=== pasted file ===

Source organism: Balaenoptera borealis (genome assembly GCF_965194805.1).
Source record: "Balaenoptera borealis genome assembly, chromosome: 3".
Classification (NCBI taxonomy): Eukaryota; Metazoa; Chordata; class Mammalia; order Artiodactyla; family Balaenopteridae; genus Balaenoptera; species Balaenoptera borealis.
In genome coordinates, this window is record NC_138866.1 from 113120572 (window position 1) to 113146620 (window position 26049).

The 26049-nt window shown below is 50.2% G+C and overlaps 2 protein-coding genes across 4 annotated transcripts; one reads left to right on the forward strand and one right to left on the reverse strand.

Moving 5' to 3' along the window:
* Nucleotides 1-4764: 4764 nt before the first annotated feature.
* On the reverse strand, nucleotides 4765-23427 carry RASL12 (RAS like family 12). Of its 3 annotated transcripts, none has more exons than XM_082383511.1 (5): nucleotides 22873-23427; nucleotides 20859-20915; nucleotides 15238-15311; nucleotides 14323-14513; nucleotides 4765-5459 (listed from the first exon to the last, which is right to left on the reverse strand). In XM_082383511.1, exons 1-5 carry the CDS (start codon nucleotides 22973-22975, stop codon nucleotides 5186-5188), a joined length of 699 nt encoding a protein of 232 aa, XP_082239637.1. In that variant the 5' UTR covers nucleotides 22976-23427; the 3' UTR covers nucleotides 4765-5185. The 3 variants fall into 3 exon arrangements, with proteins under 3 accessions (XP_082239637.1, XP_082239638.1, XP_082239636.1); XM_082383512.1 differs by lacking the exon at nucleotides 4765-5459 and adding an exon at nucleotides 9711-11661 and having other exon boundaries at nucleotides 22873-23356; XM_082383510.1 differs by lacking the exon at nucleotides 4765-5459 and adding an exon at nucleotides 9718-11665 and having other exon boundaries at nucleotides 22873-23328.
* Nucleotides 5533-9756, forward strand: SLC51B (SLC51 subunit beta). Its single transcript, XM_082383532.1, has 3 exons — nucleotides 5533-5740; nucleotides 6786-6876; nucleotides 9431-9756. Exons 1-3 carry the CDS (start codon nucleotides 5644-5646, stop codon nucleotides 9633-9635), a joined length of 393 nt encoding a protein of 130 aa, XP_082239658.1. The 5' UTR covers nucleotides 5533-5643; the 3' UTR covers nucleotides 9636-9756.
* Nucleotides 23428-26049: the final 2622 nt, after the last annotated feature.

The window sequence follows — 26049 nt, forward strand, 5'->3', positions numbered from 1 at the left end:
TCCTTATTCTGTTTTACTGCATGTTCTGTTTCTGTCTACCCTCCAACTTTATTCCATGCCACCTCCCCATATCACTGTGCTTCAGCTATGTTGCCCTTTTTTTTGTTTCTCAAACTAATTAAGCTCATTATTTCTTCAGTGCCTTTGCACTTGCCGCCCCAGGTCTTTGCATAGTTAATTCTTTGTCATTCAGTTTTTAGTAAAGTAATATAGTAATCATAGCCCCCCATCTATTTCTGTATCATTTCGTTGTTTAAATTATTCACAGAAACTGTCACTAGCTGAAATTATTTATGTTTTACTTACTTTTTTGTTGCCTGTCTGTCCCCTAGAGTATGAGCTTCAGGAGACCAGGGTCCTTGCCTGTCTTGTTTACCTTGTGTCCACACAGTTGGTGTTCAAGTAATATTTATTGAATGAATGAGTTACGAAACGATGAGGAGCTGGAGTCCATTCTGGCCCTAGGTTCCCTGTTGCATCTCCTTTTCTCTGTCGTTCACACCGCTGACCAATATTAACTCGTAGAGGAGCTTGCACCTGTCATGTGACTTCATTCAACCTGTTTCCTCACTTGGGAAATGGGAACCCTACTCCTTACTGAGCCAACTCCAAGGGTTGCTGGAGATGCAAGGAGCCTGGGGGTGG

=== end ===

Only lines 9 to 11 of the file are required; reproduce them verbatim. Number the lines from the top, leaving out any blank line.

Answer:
* Nucleotides 5533-9756, forward strand: SLC51B (SLC51 subunit beta). Its single transcript, XM_082383532.1, has 3 exons — nucleotides 5533-5740; nucleotides 6786-6876; nucleotides 9431-9756. Exons 1-3 carry the CDS (start codon nucleotides 5644-5646, stop codon nucleotides 9633-9635), a joined length of 393 nt encoding a protein of 130 aa, XP_082239658.1. The 5' UTR covers nucleotides 5533-5643; the 3' UTR covers nucleotides 9636-9756.
* Nucleotides 23428-26049: the final 2622 nt, after the last annotated feature.

The window sequence follows — 26049 nt, forward strand, 5'->3', positions numbered from 1 at the left end: